6. And of course there is dessert… which perhaps should be it’s own separate blog. The only recipe I insist on making every year is my pumpkin pie, and I make many, as this is the perfect appetizer for my morning breakfast of leftover Brussels sprouts, stuffing and chutney! I let my guests fill in with their favorites, except for my dear friend Vicki who brings her famous chocolate pecan pie and carrot cake. If I didn’t ask her to bring them, both her family and mine would stage a revolt, I’m certain.
And so, my dear cousin, I will miss you this Thanksgiving, but here is your template for success! Wishing you a delicious and nourishing Thanksgiving celebration and may we all have much to be thankful for this holiday.
Eat clean live well!
It’s been almost a week since my visit to the James Beard House in NYC and I’m getting a little black and blue from pinching myself so much! There I was, setting up the trio of appetizers I brought with me and thinking of all of the great chefs who had done the same before me, and all who will surely come after. The fact that I am part of this mix still feels quite unreal. May this blog serve as lasting proof that it wasn’t just a dream!
My heart-felt thanks to The James Beard Foundation for inviting me to be part of their “Enlightened Eaters” guest speaker series. And to those who attended, who were part of the conversation and part of the change to a healthy, delicious and sustainable future, it is always an honor to share this journey.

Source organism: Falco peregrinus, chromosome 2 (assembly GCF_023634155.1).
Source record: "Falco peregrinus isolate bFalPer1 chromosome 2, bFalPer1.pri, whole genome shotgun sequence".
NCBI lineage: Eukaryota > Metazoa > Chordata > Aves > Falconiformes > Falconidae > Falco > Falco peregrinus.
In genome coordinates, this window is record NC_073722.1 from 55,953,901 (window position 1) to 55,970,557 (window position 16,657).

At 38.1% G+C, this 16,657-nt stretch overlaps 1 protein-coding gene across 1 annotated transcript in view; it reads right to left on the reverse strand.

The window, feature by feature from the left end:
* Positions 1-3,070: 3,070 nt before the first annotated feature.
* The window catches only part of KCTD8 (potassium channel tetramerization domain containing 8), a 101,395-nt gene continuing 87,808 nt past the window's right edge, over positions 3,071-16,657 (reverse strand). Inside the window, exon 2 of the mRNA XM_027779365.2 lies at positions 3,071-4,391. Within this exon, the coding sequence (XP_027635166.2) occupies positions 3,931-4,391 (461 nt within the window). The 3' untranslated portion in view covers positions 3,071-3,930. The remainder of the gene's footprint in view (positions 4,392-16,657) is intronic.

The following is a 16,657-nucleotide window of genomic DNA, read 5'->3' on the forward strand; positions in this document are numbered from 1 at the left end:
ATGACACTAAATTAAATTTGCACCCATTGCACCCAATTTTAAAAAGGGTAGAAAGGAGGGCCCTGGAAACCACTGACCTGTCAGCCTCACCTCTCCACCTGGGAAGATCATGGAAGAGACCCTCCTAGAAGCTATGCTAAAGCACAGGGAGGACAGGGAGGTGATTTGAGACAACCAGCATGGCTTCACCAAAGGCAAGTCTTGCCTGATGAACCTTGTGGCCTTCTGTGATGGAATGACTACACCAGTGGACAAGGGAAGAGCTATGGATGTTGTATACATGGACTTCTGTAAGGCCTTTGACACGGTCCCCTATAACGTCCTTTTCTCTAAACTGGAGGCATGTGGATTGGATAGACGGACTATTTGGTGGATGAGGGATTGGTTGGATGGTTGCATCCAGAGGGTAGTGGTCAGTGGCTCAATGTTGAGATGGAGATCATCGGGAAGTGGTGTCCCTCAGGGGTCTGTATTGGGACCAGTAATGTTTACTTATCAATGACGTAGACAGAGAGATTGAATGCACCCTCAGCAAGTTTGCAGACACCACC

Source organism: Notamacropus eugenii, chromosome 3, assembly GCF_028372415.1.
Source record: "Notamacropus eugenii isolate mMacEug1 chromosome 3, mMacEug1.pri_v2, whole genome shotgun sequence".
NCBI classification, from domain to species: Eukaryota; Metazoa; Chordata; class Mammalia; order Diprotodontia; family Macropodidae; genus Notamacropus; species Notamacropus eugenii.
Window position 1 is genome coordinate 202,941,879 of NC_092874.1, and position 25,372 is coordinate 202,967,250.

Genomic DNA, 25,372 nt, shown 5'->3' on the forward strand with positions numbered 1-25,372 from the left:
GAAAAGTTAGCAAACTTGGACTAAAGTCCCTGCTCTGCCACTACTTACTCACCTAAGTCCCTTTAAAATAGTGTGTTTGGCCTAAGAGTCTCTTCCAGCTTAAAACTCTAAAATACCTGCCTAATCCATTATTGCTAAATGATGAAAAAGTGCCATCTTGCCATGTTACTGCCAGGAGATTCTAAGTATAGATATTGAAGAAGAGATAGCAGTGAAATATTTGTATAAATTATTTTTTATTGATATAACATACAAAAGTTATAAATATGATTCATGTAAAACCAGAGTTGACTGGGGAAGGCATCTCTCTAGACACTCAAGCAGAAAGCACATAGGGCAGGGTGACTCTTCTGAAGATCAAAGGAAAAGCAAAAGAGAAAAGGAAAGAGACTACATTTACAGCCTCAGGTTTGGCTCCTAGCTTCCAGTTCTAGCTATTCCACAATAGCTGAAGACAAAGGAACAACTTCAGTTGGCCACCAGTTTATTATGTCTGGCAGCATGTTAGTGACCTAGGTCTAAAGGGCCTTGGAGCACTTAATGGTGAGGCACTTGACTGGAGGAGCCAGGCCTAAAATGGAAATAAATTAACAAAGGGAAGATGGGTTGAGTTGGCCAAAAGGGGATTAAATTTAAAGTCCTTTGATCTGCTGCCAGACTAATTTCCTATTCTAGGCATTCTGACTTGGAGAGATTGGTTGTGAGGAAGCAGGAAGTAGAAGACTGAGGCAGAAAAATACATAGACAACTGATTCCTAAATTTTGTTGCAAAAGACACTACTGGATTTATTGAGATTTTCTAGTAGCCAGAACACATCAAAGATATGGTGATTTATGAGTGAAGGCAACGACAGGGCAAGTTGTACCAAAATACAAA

Until next time…
Eat clean live well!
The Institute of Sustainable Nutrition (TIOSN) community comes together just one weekend a month for a jam-packed immersion into all topics related to sustainable nutrition – from anatomy and physiology to kitchen medicine, cooking, gardening and foraging. As we move from classroom to kitchen to garden to woods, I am continually reminded of all of the medicine that nature provides, and that is exactly what I teach, but in a whole new way.
Gone are the recipes and the measuring cups! Instead, we work with what nature provides – the best selection of locally grown produce and foraged super-foods combined with a healthy serving of creativity, teamwork, experimentation and intention. The results? Some surprises, delicious creations and plenty of nourishment.
The focus of October’s sessions were the immune system and adrenal function. To that end, we headed to the kitchen to make our own Fire Cider and ferment our own sauerkraut. (Did you know that one serving of fermented vegetables is equal to an entire bottle of probiotics?!)
Next, we broke into teams to work with a bounty of beautiful produce, as well as one incredible foraged maitake mushroom! The rules were to use what we had to make a casserole and no two casseroles could be the same. The process inspired even more variations than we could make in one sitting, not to mention taste combinations, textures and lots of ideas for future dishes.
From the kitchen we moved on to garden math (my head is still spinning). Do you know exactly how much of each trace mineral your garden requires or the best way to provide it? And finally, out to the garden for soil sampling and garlic planting.
My kitchen workshop is just one piece of the weekend, but it’s next to impossible to pull myself away from the other information being taught and shared. Whether I am in front of the class teaching or sitting among the students learning, it is a thrill to be part of this incredible new school.
Each weekend as I drive away from this farm that seems more beautiful with each change of season I wonder… what will next month bring?
Eat clean live well!